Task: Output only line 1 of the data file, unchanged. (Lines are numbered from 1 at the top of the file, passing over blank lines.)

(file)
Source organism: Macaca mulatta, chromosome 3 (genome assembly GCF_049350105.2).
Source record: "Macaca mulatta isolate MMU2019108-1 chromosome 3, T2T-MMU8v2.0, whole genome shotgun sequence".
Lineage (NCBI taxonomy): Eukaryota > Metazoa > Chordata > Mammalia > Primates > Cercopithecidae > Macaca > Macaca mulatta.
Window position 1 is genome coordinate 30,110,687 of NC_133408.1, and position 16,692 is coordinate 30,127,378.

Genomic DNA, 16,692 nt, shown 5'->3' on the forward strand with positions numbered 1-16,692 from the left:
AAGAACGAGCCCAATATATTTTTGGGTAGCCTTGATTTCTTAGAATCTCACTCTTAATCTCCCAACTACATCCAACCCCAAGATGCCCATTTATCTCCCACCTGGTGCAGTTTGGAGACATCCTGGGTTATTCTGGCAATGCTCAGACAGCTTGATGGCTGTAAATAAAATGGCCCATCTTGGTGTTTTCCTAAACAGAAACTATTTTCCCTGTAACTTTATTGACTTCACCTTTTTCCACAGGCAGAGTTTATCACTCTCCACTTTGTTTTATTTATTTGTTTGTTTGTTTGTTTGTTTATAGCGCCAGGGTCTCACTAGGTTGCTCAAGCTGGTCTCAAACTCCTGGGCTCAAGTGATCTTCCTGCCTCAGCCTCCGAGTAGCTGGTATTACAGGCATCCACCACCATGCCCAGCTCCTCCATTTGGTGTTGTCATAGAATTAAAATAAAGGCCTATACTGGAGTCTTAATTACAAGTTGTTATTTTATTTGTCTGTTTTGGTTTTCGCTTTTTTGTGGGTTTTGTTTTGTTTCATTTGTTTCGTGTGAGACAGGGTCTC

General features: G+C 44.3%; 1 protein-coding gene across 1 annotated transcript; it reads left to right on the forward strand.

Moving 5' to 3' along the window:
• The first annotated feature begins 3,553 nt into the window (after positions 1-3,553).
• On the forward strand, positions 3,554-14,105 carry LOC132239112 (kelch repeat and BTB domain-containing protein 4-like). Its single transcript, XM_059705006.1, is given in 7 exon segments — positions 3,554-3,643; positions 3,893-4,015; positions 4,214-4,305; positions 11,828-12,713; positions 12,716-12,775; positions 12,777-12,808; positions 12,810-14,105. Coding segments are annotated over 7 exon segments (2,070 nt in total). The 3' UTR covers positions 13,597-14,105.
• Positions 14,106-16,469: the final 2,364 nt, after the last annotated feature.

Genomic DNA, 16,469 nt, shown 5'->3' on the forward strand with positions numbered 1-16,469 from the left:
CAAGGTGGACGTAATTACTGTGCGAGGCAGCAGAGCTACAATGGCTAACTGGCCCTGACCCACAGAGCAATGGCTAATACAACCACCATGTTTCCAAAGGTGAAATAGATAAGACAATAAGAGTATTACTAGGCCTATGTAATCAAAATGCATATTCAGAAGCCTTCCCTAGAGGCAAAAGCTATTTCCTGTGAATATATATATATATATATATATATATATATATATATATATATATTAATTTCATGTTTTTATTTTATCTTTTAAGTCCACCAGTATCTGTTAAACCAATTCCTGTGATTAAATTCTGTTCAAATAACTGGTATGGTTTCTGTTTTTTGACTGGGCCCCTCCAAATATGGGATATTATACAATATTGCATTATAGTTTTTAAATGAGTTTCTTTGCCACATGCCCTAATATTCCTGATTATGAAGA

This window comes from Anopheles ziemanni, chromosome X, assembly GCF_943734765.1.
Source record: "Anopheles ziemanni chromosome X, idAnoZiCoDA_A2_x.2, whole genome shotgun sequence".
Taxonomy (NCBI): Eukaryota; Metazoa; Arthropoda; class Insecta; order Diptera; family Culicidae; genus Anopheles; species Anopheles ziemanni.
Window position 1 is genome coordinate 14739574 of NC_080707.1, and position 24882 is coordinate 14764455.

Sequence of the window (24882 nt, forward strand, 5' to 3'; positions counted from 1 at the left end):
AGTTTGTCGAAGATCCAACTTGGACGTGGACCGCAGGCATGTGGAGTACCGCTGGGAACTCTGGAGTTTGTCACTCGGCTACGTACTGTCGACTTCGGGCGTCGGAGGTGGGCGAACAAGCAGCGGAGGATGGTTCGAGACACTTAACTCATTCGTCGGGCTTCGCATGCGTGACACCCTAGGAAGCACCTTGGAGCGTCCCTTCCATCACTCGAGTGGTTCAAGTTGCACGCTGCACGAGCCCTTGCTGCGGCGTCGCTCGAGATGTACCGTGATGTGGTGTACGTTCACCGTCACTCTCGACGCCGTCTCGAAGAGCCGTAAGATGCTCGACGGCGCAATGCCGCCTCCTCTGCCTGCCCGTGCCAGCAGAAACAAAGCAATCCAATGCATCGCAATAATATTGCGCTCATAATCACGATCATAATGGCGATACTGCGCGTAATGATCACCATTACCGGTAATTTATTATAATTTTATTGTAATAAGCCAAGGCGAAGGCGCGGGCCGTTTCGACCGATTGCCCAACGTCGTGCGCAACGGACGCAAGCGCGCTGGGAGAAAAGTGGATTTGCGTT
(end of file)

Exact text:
Source organism: Macaca mulatta, chromosome 3 (genome assembly GCF_049350105.2).